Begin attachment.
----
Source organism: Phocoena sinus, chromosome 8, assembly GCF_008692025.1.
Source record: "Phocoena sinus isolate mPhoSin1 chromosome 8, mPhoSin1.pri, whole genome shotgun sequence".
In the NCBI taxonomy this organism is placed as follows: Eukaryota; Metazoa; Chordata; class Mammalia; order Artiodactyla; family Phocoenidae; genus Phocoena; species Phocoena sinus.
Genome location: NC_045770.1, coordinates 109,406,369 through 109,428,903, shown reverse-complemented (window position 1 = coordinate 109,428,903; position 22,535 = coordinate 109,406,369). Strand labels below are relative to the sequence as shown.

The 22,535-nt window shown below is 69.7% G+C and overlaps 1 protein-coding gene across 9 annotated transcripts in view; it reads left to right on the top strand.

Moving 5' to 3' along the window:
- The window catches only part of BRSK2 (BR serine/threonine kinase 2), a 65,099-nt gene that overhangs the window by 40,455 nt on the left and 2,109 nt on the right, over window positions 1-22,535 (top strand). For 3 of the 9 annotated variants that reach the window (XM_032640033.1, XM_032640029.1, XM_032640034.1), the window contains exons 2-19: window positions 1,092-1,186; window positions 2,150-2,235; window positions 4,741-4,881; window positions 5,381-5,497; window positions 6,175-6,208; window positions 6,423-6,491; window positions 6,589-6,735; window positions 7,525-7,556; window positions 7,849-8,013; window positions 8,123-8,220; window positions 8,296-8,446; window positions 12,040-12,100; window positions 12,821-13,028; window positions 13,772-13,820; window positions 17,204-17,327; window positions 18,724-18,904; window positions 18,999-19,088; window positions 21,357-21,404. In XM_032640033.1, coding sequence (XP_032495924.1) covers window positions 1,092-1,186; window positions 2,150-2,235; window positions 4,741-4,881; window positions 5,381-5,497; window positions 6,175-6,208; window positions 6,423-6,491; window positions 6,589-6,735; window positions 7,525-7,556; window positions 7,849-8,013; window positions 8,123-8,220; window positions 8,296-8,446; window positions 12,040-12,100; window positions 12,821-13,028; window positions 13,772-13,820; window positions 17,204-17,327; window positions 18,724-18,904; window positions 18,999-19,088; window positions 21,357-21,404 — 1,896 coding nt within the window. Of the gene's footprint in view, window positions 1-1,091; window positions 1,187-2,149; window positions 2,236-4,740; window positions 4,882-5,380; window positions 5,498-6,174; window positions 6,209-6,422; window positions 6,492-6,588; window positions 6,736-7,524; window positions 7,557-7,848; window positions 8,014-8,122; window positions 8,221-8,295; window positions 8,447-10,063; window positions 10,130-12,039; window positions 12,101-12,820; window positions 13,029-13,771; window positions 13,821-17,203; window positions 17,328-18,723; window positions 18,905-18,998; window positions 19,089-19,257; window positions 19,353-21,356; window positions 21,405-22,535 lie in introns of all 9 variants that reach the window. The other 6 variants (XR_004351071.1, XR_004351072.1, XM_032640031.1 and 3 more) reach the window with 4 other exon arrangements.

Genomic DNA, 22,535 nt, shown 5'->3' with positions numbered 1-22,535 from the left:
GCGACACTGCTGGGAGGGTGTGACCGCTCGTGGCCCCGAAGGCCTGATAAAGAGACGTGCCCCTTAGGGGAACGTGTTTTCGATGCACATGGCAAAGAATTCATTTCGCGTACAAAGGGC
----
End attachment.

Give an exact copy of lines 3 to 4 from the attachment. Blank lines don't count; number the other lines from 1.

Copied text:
In the NCBI taxonomy this organism is placed as follows: Eukaryota; Metazoa; Chordata; class Mammalia; order Artiodactyla; family Phocoenidae; genus Phocoena; species Phocoena sinus.
Genome location: NC_045770.1, coordinates 109,406,369 through 109,428,903, shown reverse-complemented (window position 1 = coordinate 109,428,903; position 22,535 = coordinate 109,406,369). Strand labels below are relative to the sequence as shown.